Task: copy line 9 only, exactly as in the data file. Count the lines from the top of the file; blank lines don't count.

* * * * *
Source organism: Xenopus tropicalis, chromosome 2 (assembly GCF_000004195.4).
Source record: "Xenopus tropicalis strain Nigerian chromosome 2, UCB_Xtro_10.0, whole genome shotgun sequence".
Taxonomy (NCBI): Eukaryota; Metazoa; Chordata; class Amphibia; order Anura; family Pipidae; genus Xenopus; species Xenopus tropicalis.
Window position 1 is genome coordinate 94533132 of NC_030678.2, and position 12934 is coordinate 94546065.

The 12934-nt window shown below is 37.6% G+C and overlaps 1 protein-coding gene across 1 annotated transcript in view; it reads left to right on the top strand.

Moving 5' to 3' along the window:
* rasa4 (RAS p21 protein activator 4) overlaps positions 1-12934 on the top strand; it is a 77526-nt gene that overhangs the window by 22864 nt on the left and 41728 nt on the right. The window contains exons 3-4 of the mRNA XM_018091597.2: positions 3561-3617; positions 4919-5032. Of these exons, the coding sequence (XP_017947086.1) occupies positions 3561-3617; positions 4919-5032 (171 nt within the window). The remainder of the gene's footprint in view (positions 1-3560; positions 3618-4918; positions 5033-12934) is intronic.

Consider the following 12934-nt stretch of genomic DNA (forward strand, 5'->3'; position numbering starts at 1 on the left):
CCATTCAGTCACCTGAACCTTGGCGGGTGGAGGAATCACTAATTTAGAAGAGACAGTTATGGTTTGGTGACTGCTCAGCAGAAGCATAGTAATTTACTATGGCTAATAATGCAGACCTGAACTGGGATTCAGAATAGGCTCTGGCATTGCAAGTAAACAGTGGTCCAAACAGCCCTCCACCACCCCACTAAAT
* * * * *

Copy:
CCATTCAGTCACCTGAACCTTGGCGGGTGGAGGAATCACTAATTTAGAAGAGACAGTTATGGTTTGGTGACTGCTCAGCAGAAGCATAGTAATTTACTATGGCTAATAATGCAGACCTGAACTGGGATTCAGAATAGGCTCTGGCATTGCAAGTAAACAGTGGTCCAAACAGCCCTCCACCACCCCACTAAAT